In April 2021, climate organizers came together in response to the lack of acknowledgement of animal agriculture’s role in the climate crisis, creating the Plant Based Treaty (“PBT”), a grassroots effort to put food systems at the forefront of the climate conversation. The PBT proposes a range of policies to supplement the Paris Agreement that would facilitate a global transition away from animal agriculture. This approach is grounded in three enumerated demand principles: (1) relinquish our current system by halting new factory farms, slaughterhouses, and fish farms, (2) redirect funding to assist transitions to plant-based agriculture, and (3) restore environments harmed by animal agriculture..

PBT organizers began by consulting with the Chair of the Fossil Fuel Non-Proliferation Treaty Initiative (“FF-NPT”), another proposed supplement to the Paris Agreement that would impose supply-side restrictions on fossil fuel energy production. International relations scholars Peter Newell and Andrew Simms have charted a suggested course of action for the FF-NPT, beginning with support from sub-state and non-state actors before moving up to enlisting support from climate-vulnerable nation states to bring the FF-NPT to the global stage.

Newell and Simms’ suggestion mirrors the path that many prior international agreements have taken. For example, the Arms Trade Treaty was conceived of by NGOs like Oxfam and Amnesty International before being adopted by a majority of UN member states a decade later. Several of the climate pledges adopted at COP26 in Glasgow were first pushed by non-state actors and NGOs. Prior to the Global Methane Pledge, the need for action on methane emissions was brought to the fore by a coalition of scientists and activists. Climate scientists prepared the necessary data and analysis to sound the alarm on methane, while NGOs worked to push the issue at international meetings and played an active role in drafting early versions of the pledge. Likewise, the Deforestation Pledge, a commitment made by more than 100 countries at COP26 to halt and reverse deforestation by 2030, came on the heels of years of scholars and advocates alike taking note of rising deforestation concerns and flagging failed promises by private industries.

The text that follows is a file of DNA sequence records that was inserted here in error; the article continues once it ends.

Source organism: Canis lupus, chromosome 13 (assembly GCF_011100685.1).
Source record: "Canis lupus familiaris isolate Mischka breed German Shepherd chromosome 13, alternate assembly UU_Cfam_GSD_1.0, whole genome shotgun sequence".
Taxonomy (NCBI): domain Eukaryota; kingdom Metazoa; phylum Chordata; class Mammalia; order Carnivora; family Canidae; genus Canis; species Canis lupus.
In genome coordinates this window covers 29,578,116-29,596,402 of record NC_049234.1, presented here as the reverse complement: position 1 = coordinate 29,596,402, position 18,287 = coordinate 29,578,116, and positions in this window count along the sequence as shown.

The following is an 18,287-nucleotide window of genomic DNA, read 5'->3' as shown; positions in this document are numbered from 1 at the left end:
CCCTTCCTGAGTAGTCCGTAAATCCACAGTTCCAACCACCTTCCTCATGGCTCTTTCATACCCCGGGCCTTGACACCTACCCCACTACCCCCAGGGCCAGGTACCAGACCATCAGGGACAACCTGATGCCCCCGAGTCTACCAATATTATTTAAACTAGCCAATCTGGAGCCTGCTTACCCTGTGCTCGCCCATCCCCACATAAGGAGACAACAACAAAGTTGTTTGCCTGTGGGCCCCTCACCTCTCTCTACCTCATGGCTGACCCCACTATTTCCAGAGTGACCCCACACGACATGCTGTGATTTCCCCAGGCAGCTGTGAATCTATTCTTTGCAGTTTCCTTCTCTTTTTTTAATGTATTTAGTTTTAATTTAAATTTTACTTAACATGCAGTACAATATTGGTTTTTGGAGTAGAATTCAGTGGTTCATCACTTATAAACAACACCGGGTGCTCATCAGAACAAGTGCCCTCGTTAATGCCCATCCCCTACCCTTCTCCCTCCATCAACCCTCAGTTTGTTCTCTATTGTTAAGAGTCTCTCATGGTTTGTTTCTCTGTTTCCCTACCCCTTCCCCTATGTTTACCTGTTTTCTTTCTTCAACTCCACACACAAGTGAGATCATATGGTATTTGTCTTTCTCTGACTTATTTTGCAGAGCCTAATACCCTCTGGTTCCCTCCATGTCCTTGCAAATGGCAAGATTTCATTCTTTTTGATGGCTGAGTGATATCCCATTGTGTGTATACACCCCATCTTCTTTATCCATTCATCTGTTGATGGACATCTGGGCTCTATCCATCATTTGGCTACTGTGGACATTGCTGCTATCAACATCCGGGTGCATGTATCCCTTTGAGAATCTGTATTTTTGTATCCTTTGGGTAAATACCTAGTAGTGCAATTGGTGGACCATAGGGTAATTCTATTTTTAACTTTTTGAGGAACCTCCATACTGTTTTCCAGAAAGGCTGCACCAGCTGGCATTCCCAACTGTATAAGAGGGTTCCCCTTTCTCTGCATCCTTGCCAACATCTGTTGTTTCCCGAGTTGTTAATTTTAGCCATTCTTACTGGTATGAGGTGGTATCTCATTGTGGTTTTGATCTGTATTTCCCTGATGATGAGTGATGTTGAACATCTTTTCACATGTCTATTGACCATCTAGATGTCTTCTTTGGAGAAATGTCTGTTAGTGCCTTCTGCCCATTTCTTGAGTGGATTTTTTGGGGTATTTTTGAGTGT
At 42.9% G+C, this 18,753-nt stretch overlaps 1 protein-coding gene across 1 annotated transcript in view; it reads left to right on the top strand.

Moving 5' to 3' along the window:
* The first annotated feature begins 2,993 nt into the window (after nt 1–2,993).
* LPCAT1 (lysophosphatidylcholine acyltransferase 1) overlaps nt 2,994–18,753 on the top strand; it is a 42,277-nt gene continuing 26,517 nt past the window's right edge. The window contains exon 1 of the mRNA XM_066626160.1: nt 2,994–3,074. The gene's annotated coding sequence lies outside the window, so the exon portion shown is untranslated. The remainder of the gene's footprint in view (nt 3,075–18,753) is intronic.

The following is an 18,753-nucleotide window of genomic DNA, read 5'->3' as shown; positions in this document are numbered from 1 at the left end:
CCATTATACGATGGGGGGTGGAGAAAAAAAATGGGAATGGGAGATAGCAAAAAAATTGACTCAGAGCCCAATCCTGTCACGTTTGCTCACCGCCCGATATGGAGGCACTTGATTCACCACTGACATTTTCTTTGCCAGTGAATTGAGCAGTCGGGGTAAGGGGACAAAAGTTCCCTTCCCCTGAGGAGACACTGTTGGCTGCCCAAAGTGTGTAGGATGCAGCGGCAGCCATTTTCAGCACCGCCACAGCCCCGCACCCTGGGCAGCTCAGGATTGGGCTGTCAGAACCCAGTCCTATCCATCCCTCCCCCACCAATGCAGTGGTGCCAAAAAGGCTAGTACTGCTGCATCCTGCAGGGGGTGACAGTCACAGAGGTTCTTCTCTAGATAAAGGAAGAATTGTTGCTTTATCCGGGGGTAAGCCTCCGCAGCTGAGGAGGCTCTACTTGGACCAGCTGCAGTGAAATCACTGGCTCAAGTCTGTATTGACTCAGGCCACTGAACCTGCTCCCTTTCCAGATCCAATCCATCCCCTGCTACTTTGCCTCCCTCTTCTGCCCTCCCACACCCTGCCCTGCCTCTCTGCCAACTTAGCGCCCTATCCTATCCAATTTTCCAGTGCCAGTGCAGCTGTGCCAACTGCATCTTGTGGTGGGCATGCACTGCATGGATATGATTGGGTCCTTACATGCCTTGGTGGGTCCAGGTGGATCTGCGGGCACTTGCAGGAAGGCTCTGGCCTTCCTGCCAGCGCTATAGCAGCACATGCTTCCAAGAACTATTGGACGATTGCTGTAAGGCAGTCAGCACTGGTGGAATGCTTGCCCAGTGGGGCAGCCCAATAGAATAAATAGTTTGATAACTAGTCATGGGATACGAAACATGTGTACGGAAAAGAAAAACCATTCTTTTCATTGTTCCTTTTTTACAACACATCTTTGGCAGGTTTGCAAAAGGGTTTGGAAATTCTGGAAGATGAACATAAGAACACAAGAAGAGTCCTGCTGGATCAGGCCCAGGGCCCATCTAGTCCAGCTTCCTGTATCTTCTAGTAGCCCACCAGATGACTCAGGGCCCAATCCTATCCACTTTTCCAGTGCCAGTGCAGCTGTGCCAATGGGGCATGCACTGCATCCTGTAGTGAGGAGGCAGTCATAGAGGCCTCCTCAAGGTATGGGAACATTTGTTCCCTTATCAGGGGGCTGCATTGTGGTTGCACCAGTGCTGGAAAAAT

In order to go from virtually no mention of animal agriculture at COP26 to international action on food system change, the PBT can draw lessons from prior international treaties and pledges. First, PBT organizers should continue building grassroots support. It will not be a quick or easy process—it took over two-and-a-half decades before adopted language at a COP meeting included explicit reference to the need to move away from a reliance on fossil fuels. Second, PBT organizers can partner with state and local governments as co-signers. Third, receptive nation states can raise the issue internationally.